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Monday, 22 July 2013

Raspberry Pi has no screen, no keyboard, but the $25 computer is hot

It's a single circuit board the size of a credit card with no screen or keyboard - a far cry from the smooth tablets that dominate the technology market. But the world's cheapest computer, costing just $US25 ($27.20), has astonished its British creators by selling almost 1.5 million units in 18 months.
The Raspberry Pi is now powering robots in Japan and warehouse doors in Malawi, photographing astral bodies from the US and helping to dodge censorship in China.
''We're closing in on 1.5 million [sales] for something that we thought would sell a thousand,'' said Eben Upton, executive director of the Raspberry Pi Foundation. ''We've sold many more to children than we expected to sell, but even more to adults. They're using it like Lego to connect things up.''
The device, which runs the open-source Linux operating system, was designed as an educational tool for children to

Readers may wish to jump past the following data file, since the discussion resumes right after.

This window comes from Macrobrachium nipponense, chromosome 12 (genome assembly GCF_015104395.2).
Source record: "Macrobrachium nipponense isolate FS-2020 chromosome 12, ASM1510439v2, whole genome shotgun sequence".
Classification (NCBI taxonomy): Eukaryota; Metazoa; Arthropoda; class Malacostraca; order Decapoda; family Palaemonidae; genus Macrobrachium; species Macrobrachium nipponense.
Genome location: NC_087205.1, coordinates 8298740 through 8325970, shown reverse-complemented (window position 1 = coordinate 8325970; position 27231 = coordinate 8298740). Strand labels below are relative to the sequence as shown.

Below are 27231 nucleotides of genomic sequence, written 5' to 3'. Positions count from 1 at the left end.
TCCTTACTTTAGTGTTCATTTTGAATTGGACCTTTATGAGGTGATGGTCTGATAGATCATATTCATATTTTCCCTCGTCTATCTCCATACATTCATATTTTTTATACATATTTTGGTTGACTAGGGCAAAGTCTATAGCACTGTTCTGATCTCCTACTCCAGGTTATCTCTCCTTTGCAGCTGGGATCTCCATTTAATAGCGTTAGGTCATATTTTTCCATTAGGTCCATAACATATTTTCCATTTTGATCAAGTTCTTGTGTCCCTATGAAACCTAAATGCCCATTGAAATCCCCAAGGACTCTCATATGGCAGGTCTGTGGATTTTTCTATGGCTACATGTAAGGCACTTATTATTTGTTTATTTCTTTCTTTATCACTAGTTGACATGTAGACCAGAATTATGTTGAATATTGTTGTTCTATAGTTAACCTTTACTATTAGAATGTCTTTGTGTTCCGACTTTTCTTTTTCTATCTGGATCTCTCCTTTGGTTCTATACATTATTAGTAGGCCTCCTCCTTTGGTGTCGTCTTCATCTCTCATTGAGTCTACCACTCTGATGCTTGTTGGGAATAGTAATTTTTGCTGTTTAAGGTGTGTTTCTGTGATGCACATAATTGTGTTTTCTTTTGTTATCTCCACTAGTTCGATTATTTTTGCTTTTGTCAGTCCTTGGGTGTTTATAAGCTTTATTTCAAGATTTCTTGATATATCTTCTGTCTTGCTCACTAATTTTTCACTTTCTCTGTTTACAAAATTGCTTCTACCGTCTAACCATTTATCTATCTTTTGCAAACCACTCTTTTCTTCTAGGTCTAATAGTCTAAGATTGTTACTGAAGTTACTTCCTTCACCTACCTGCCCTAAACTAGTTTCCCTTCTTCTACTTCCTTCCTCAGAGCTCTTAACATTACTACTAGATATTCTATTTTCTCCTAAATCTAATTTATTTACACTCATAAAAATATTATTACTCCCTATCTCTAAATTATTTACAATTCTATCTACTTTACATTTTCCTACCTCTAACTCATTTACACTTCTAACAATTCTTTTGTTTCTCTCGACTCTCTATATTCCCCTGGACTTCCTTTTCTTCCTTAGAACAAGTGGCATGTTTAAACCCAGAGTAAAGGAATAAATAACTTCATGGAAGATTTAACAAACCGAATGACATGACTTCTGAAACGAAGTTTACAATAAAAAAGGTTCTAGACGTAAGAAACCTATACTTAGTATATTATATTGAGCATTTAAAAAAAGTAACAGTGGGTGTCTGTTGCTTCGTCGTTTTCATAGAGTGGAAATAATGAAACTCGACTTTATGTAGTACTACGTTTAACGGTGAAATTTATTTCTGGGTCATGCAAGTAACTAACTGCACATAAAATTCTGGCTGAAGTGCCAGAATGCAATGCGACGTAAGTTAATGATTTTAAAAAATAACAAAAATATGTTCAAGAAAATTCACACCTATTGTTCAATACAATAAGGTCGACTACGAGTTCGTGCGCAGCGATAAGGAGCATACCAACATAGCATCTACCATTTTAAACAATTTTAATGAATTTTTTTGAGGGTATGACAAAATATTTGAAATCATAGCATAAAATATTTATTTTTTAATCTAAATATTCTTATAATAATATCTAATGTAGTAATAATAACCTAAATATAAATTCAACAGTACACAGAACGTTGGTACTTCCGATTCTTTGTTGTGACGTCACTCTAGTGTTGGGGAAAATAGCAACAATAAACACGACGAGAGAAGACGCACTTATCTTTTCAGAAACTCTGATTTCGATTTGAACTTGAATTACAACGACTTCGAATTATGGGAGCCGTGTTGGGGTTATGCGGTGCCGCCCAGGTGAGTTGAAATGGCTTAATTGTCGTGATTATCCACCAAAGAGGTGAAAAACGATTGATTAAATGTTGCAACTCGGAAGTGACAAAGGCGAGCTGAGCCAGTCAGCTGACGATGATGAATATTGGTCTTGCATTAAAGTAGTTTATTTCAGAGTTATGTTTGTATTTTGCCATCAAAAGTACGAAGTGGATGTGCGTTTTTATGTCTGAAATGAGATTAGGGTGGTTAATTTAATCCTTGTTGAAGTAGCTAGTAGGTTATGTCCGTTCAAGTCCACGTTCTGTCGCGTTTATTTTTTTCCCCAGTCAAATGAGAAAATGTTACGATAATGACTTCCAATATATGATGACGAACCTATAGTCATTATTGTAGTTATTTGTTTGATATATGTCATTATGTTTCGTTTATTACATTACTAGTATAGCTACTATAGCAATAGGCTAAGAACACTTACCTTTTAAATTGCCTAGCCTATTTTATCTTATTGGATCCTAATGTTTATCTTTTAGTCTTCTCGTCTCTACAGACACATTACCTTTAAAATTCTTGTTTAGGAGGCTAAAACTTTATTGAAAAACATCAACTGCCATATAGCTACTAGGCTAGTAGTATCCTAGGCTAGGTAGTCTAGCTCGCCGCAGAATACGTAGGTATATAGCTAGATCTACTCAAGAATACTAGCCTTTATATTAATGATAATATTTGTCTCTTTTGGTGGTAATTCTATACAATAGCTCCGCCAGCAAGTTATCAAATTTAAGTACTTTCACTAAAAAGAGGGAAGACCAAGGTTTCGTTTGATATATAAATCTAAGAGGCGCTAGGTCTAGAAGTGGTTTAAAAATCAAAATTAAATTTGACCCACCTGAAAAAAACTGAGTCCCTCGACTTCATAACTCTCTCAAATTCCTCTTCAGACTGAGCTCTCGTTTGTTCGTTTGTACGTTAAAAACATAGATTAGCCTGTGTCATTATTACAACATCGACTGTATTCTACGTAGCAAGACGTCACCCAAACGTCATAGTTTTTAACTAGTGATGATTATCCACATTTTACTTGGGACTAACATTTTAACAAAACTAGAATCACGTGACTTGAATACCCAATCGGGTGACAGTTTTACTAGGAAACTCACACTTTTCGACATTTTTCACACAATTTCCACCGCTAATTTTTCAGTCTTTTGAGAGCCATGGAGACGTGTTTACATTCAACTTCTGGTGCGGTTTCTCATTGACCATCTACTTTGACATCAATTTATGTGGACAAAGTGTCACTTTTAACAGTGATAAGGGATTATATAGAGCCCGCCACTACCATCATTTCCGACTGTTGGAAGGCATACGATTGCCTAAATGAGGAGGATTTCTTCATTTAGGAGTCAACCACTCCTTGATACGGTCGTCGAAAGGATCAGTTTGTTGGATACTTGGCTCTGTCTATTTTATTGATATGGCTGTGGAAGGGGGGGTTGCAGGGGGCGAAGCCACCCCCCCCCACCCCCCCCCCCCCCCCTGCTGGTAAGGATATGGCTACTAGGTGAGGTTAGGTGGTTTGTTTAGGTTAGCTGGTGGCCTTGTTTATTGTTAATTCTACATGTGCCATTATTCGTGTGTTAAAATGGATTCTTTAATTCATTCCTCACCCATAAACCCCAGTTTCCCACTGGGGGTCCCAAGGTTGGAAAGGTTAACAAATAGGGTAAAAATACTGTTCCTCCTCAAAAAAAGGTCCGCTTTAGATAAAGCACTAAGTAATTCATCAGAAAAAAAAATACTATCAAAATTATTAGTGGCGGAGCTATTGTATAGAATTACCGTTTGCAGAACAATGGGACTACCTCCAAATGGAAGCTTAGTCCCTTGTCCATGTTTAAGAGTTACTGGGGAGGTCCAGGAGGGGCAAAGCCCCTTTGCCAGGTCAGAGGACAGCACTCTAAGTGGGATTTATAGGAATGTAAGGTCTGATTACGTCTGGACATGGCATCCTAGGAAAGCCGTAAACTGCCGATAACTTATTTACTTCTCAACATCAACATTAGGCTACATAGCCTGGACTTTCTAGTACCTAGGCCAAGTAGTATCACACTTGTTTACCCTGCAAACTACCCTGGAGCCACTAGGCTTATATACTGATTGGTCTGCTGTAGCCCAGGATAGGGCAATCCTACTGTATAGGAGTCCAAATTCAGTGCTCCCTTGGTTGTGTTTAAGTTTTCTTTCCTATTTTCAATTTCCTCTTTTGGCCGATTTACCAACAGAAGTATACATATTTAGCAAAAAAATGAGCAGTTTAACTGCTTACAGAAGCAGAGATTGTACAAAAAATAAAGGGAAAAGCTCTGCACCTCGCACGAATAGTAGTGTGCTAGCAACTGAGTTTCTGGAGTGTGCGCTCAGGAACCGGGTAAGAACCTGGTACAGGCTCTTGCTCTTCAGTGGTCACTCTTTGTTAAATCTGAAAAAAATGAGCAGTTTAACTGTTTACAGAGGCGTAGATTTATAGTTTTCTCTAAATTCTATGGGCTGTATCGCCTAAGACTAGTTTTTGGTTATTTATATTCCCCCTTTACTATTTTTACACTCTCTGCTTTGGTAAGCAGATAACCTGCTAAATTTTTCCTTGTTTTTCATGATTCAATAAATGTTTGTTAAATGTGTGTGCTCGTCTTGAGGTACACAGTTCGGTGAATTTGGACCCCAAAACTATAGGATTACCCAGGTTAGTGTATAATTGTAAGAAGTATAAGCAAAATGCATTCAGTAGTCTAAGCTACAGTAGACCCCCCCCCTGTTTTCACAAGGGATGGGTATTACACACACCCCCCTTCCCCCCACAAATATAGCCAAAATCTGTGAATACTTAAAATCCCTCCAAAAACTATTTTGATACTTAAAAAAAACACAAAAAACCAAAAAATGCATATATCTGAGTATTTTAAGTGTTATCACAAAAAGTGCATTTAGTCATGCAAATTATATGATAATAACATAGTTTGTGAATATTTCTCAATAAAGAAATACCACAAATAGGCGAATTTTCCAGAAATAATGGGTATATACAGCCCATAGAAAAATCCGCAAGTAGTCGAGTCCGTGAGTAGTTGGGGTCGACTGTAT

learn coding. But its potential for almost infinite tinkering and customisation has fired up the imaginations of inventors around the world.
Mr Upton and his colleagues first thought of creating a cheap computer suited to programming when they were teaching computer science at Cambridge University.
In 2012, when the Pi was launched, demand was so high that the websites of its distributors crashed.
User groups called Raspberry Jams now meet monthly in cities from Manchester to Singapore to share ideas.
A Raspberry Jam brought together the team behind a Pi camera that will photograph rhinoceroses and other endangered animals in east Africa, generating data on their habits and on poaching.
The Instant Wild system, backed by the Zoological Society of London, already operates in several countries, beaming images via satellite to park rangers and to an app that crowdsources identifications of animals.
However, by replacing expensive purpose-built equipment with cheaper Raspberry Pis, Instant Wild hopes to vastly expand its work. A grid of 100 Pi cameras will be set up in 2015 on a Kenyan ranch, while another Pi will make its way to Antarctica to record penguin behaviour.
The Raspberry Pi Foundation is non-profit and the design freely available, so Mr Upton and his team will not be retiring on the proceeds of their success.
Instead they are working on software to make the Pi more accessible for children without expert help, and Mr Upton remains intent on improving computer education.



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